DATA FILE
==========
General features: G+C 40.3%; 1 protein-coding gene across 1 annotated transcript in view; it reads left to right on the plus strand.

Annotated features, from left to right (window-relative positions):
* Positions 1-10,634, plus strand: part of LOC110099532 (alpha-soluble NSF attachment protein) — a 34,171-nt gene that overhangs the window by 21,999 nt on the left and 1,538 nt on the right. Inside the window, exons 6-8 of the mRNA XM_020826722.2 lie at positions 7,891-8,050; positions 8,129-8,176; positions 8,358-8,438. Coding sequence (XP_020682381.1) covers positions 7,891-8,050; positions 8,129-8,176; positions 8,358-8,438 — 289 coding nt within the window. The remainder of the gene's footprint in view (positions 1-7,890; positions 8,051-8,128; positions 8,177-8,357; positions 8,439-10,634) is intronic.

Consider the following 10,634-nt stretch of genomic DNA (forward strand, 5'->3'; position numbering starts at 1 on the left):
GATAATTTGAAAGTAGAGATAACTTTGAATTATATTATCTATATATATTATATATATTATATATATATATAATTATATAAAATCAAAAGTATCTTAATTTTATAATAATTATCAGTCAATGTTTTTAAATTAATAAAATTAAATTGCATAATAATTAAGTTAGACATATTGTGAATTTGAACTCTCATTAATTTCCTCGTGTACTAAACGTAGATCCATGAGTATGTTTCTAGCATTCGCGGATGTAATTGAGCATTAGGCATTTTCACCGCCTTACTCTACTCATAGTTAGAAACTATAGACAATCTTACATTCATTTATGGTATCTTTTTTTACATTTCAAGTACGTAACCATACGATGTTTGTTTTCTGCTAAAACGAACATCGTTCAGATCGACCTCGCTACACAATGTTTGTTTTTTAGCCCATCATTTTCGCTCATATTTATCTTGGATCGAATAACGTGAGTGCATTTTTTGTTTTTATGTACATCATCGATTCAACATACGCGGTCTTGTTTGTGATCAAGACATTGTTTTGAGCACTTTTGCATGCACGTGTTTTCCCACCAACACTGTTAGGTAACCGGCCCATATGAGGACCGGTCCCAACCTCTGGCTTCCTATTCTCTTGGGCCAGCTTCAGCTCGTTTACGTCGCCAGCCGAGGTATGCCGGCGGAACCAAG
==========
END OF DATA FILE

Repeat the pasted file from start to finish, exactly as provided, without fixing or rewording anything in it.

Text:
General features: G+C 40.3%; 1 protein-coding gene across 1 annotated transcript in view; it reads left to right on the plus strand.

Annotated features, from left to right (window-relative positions):
* Positions 1-10,634, plus strand: part of LOC110099532 (alpha-soluble NSF attachment protein) — a 34,171-nt gene that overhangs the window by 21,999 nt on the left and 1,538 nt on the right. Inside the window, exons 6-8 of the mRNA XM_020826722.2 lie at positions 7,891-8,050; positions 8,129-8,176; positions 8,358-8,438. Coding sequence (XP_020682381.1) covers positions 7,891-8,050; positions 8,129-8,176; positions 8,358-8,438 — 289 coding nt within the window. The remainder of the gene's footprint in view (positions 1-7,890; positions 8,051-8,128; positions 8,177-8,357; positions 8,439-10,634) is intronic.

Consider the following 10,634-nt stretch of genomic DNA (forward strand, 5'->3'; position numbering starts at 1 on the left):
GATAATTTGAAAGTAGAGATAACTTTGAATTATATTATCTATATATATTATATATATTATATATATATATAATTATATAAAATCAAAAGTATCTTAATTTTATAATAATTATCAGTCAATGTTTTTAAATTAATAAAATTAAATTGCATAATAATTAAGTTAGACATATTGTGAATTTGAACTCTCATTAATTTCCTCGTGTACTAAACGTAGATCCATGAGTATGTTTCTAGCATTCGCGGATGTAATTGAGCATTAGGCATTTTCACCGCCTTACTCTACTCATAGTTAGAAACTATAGACAATCTTACATTCATTTATGGTATCTTTTTTTACATTTCAAGTACGTAACCATACGATGTTTGTTTTCTGCTAAAACGAACATCGTTCAGATCGACCTCGCTACACAATGTTTGTTTTTTAGCCCATCATTTTCGCTCATATTTATCTTGGATCGAATAACGTGAGTGCATTTTTTGTTTTTATGTACATCATCGATTCAACATACGCGGTCTTGTTTGTGATCAAGACATTGTTTTGAGCACTTTTGCATGCACGTGTTTTCCCACCAACACTGTTAGGTAACCGGCCCATATGAGGACCGGTCCCAACCTCTGGCTTCCTATTCTCTTGGGCCAGCTTCAGCTCGTTTACGTCGCCAGCCGAGGTATGCCGGCGGAACCAAG